Participatory Action Research (PAR): What Is It And How Does It Work?

Participatory Action Research

Research in social sciences is very diverse and rich in proposals and possibilities for action. By understanding that we are beings immersed in a large number of meanings and codes through which we identify and interact, it has been possible to develop different ways of doing research and intervention.

In this article we will make a general definition of one of the most important methods in community social psychology: Participatory Action Research (PAR)

What is Participatory Action Research?

Participatory Action Research (PAR) is a psychosocial research method that is based on a key element: the participation of different agents It is based on a reflection and a series of practices that aim to include all participants in a community in the creation of scientific knowledge about themselves.

PAR is a way of intervening in social problems that seeks to ensure that the knowledge produced by research serves for social transformation. Likewise, it ensures that the development of the research and intervention is focused on the participation of those who make up the community where the research and intervention is carried out, since the community itself is understood as the one in charge of defining and directing its own needs, conflicts and solutions.

In this sense, PAR is a methodological proposal that arises as an alternative to one of the classic ways of intervening in social problems: that of creating programs that do not consider who will be the beneficiaries or recipients of these programs.

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For the same, Action research has historically been linked to the mobilization of minority social sectors promoting ways of doing research whose knowledge generated is used for the benefit of the community where the research is carried out.

Key concepts and process development

Some key concepts when proposing a PAR are planning, empowerment, strengthening and obviously the concept of participation Likewise, it is a process that is carried out through a series of systematic and consensual actions.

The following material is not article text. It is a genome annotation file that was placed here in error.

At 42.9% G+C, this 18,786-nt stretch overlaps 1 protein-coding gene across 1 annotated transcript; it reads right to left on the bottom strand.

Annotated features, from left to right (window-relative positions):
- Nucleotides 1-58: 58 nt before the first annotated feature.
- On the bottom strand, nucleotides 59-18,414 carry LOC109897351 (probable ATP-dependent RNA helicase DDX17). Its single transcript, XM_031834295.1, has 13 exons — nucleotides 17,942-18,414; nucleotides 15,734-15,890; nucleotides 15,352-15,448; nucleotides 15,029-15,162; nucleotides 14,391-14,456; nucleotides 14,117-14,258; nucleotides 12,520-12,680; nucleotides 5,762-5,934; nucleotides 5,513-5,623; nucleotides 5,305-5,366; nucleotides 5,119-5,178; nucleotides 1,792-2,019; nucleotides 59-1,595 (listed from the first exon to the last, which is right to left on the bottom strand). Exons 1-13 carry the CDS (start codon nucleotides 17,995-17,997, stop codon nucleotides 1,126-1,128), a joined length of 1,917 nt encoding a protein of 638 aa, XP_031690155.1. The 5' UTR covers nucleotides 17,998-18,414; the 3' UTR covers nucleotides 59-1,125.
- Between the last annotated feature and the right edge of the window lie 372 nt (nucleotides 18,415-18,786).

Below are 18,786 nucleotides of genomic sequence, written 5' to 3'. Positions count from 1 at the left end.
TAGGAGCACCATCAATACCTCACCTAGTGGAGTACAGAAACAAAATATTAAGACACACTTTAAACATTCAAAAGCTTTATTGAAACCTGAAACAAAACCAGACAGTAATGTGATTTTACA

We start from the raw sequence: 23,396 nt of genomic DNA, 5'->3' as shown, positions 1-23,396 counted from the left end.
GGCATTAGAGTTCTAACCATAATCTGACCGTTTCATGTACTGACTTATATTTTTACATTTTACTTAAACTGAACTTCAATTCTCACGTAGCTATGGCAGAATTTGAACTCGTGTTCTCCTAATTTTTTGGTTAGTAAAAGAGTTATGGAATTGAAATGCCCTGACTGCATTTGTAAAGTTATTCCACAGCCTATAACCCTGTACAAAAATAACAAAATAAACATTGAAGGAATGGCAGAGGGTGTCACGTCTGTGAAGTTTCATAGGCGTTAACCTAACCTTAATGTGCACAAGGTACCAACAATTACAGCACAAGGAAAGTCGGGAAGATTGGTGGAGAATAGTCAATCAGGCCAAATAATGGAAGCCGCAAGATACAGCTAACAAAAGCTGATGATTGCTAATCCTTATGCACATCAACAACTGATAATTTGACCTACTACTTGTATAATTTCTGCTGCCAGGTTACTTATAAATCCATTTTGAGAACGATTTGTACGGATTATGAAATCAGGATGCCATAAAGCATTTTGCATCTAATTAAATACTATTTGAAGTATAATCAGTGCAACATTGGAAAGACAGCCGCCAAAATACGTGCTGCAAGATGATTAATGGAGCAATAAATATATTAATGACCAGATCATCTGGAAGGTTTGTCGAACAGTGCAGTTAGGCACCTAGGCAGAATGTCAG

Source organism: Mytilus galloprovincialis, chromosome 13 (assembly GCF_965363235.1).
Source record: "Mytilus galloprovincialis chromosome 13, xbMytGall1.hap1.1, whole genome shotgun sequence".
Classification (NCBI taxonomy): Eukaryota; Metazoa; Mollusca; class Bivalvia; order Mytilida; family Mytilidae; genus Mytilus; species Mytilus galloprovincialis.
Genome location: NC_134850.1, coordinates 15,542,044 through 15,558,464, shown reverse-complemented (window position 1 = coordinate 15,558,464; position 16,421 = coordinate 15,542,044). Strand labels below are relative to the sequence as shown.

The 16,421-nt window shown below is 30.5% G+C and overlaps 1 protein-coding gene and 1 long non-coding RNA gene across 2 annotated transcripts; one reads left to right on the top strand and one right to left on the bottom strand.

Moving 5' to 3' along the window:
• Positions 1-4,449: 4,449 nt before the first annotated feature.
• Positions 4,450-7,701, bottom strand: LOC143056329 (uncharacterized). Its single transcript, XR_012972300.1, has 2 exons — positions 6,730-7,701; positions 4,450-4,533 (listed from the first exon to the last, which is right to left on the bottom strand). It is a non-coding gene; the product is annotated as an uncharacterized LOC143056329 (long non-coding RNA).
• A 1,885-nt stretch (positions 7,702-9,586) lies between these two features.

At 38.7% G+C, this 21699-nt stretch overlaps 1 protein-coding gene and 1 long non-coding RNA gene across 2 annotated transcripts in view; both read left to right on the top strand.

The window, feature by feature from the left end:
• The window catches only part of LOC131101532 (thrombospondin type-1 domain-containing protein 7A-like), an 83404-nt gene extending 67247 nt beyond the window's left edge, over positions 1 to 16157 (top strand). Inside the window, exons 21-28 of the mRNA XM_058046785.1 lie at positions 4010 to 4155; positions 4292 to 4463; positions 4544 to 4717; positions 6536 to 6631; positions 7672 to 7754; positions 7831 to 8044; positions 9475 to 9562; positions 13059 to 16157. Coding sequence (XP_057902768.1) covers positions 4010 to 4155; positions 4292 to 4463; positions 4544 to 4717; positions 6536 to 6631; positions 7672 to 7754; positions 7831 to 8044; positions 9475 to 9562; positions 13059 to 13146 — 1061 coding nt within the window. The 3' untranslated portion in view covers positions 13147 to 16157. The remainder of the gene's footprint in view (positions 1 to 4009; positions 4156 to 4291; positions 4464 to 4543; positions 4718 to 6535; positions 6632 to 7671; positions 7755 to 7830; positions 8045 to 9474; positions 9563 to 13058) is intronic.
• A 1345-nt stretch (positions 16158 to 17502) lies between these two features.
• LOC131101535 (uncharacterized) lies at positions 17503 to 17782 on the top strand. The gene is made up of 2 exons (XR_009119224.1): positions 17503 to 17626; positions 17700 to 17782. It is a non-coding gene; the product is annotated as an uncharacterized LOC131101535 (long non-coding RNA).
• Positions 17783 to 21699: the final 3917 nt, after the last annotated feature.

Although there is no single way to carry it out, precisely because the steps must be flexible to the needs of both the community and the problems raised in the research, in general terms there are some stages through which a PAR goes, such as detection or the reception of a demand, the familiarization and dissemination of the project, the participatory diagnosis, the detection and prioritization of needs, the design of an action plan, the execution of the actions, and the constant and participatory evaluation.

Theoretical support: participatory paradigms

Participatory paradigms are epistemological and methodological models that have allowed the development of different ways of doing social research, and that arise as a consequence of the criticisms that have been made of the predominant and more traditional ways of doing social research.

Following Montenegro, Balasch and Callen (2009), We are going to list three characteristics or purposes of participatory paradigms which are some of those that constitute the theoretical and methodological foundations of Participatory Action Research:

1. Redefine roles by specifying the shared action field

The members of the communities are not simple recipients, recipients or beneficiaries but rather they recognize themselves as producers of knowledge, with which there is joint work between different knowledge.

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The intervener is no longer an expert but is a facilitator or energizer in the research-intervention process. Thus, he seeks to escape the distinction between subject of knowledge-object of knowledge (person who intervenes-people intervened). Understands knowledge as a product of heterogeneous experiences and the relationships they establish

2. There is a political dimension

Participatory methods They seek that knowledge be used towards the transformation of power relations and domination that have contributed to sustaining social inequalities. This occurs in contrast to some traditional intervention positions, whose purpose is mainly the opposite: to adapt people to social structures.

3. Evaluate the challenges during the process

Assessing the challenges and difficulties, as well as the solution strategies, for example, the inclusion of all people does not occur automatically nor is it always a desire shared by all or free of conflicts. Likewise, it may happen that the problematization carried out by all agents is not always oriented towards social transformation or the production of critical knowledge, whose solutions are proposed according to the context, needs and expectations of the actors.

In sum, by considering that the people traditionally understood as the “intervened” are actually subjects of knowledge (just like the “interveners”) participatory methods base problem detection and decision making on the involvement of different knowledge and seek to establish horizontal relationships aimed at the social transformation of the community.